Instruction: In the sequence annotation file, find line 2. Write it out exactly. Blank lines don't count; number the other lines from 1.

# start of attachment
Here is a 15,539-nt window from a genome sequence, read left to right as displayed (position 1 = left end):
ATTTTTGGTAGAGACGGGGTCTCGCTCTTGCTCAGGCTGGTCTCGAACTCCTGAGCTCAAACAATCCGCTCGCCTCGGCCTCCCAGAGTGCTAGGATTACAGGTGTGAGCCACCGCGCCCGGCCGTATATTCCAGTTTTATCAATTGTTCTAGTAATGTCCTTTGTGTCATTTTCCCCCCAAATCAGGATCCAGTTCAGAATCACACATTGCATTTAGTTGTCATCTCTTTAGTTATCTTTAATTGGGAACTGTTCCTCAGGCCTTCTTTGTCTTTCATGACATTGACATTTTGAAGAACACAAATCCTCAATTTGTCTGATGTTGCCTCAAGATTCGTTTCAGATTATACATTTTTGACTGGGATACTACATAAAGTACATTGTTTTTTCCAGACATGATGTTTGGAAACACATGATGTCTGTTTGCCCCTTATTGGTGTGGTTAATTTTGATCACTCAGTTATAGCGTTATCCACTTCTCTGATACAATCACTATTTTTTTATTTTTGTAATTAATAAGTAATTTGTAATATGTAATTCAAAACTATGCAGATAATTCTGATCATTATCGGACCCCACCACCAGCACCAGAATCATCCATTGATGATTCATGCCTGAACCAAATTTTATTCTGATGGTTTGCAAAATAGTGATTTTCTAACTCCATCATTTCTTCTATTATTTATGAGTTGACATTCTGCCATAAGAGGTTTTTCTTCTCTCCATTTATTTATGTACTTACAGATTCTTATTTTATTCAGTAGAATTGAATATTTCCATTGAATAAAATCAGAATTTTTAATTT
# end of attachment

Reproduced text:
ATTTTTGGTAGAGACGGGGTCTCGCTCTTGCTCAGGCTGGTCTCGAACTCCTGAGCTCAAACAATCCGCTCGCCTCGGCCTCCCAGAGTGCTAGGATTACAGGTGTGAGCCACCGCGCCCGGCCGTATATTCCAGTTTTATCAATTGTTCTAGTAATGTCCTTTGTGTCATTTTCCCCCCAAATCAGGATCCAGTTCAGAATCACACATTGCATTTAGTTGTCATCTCTTTAGTTATCTTTAATTGGGAACTGTTCCTCAGGCCTTCTTTGTCTTTCATGACATTGACATTTTGAAGAACACAAATCCTCAATTTGTCTGATGTTGCCTCAAGATTCGTTTCAGATTATACATTTTTGACTGGGATACTACATAAAGTACATTGTTTTTTCCAGACATGATGTTTGGAAACACATGATGTCTGTTTGCCCCTTATTGGTGTGGTTAATTTTGATCACTCAGTTATAGCGTTATCCACTTCTCTGATACAATCACTATTTTTTTATTTTTGTAATTAATAAGTAATTTGTAATATGTAATTCAAAACTATGCAGATAATTCTGATCATTATCGGACCCCACCACCAGCACCAGAATCATCCATTGATGATTCATGCCTGAACCAAATTTTATTCTGATGGTTTGCAAAATAGTGATTTTCTAACTCCATCATTTCTTCTATTATTTATGAGTTGACATTCTGCCATAAGAGGTTTTTCTTCTCTCCATTTATTTATGTACTTACAGATTCTTATTTTATTCAGTAGAATTGAATATTTCCATTGAATAAAATCAGAATTTTTAATTT